To qualify as a secure tenancy, the following conditions must apply more...
- The dwelling-house must be let for residential purposes, and let as a separate dwelling
- The landlord must be a Local Authority or other designated public body (as defined by HA 1985 s 80(1))
- The tenant must be an individual and occupy the dwelling as his or her only or principal home
- If there are joint tenants, each must be an individual, and at least one of them must occupy the dwelling house as his or her only or principal home
There are exceptions to this as follows:
- Long tenancies (over 21 years and other limited types)
- Introductory Tenancies
- Premises occupied by way of employment
- Tenancies granted pursuant to a Local Authority's duties to provide temporary accommodation for homeless and asylum purposes
- Tenancies of Agricultural holdings and licensed premises Tenancies to which the LTA 1954 PtII Applies (business tenancies)
- Student lettings
In most instances a secure tenancy is not capable of being assigned and any assignment will be ineffective and will grant no rights to an assignee.
However there are three exceptions to this rule:
If it is an Assignment by way of exchange of properties (s.92) If you are a secure tenant you can exchange your tenancy with another secure or assured tenant however the Landlord's consent will be required and may not be given if the grounds set out are not followed.
This right of assignment allows one secure tenant to exchange their tenancy with another secure or assured tenant. The Landlord's consent is required and may be withheld if the the tenant or assignee is subject to a possession order, if proceedings are pending under grounds 1-6 and a s83 notice has been served, or, if the accommodation is inappropriate for the tenant and/or assignee.
- If it is an Assignment under a property adjustment orders in connection with matrimonial proceedings
- If it is an Assignment to a person who would be qualified to succeed if the tenant had died immediately before the assignment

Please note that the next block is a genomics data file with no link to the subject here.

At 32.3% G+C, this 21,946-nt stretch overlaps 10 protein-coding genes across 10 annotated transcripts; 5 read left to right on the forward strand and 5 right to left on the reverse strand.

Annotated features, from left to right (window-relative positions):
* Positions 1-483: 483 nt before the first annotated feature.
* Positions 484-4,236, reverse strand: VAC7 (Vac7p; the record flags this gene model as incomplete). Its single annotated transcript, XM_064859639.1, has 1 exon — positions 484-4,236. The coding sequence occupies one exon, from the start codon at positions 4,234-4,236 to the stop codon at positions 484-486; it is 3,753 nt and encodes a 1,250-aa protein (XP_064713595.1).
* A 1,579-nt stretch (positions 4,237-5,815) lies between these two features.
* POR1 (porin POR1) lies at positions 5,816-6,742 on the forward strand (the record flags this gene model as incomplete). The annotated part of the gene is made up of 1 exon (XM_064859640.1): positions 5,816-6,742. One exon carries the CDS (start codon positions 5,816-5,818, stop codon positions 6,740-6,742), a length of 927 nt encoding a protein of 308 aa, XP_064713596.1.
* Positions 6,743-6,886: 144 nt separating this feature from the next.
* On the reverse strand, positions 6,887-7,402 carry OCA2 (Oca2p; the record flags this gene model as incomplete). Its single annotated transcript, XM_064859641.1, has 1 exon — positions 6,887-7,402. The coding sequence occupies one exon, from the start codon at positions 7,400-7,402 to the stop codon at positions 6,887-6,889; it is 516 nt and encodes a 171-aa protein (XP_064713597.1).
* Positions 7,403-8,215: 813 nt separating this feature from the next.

All secure tenancies include a term entitling the tenant to take in lodgers. However, the tenant may not sublet any part of the dwelling house without the landlord's consent and such consent cannot be unreasonably withheld by the landlord.
If the tenant, in breach of this term, sublets or parts with possession of the property without consent, the tenancy will lose its secured status and cannot subsequently become secure. This would give the landlord grounds for possession of the property.
Terminating a secured tenancy and obtaining possession of a secured tenancy more...
The tenant can terminate a tenancy either by serving a notice to quit a periodic tenancy, by exercising a break clause in a fixed tenancy, or by surrendering the tenancy. A court order has to be obtained to end a secure tenancy. Depending upon the type of tenance various methods can be used to end a secure tenancy.
- If it is a Fixed term Tenancy the landlord must obtain a termination order under s.82
- If it is a Periodic Tenancy the landlord must follow the notice procedure contained in s.83 and serve a Notice of Seeking Possession which must:
- State a date after which the proceedings may be begun (this date must be no earlier than the tenancy could have been determined at common law
- State the ground or grounds on which possession is sought giving particulars of the ground(s)
Non Secure Tenancy more...
The most common use of non-secure tenancies are temporary accommodation for homeless people provided by local authorities.
Termination And Possession more...
In order to terminate, and gain possession of, a non-secure tenancy, the landlord is not required to prove any statutory ground. All that is required is for the landlord to serve on the tenant a valid Notice to Quit and thereafter, a claim for possession can be applied for. The tenancy will then end on the date sstated in the court order for possession.
Two further points should be mentioned in relation to gaining possession of non-secure tenancies:
- It should be noted that, although no statutory ground need be proven, the landlord must act reasonably when appying to evict the tenant. There must be some rational reason for the desire to gain possession; otherwise the tenant may succeed in a judicial review of the landlord's decision
- Further, as a result of the tenant's limited protection under such a tenancy, the court is likely to be very strict in ensuring the NTQ provisions have been adhered to. In particular, judges are keen to make certain that the tenant received a copy of the NTQ. In well-drafted tenancies, there is normally a clause specifying that the NTQ will be deemed to have been served on the tenant provided it is left at the property. However, without such a clause, the landlord will have to serve the tenant personally or else confirm with the tenant that he/she has received the NTQ by some other method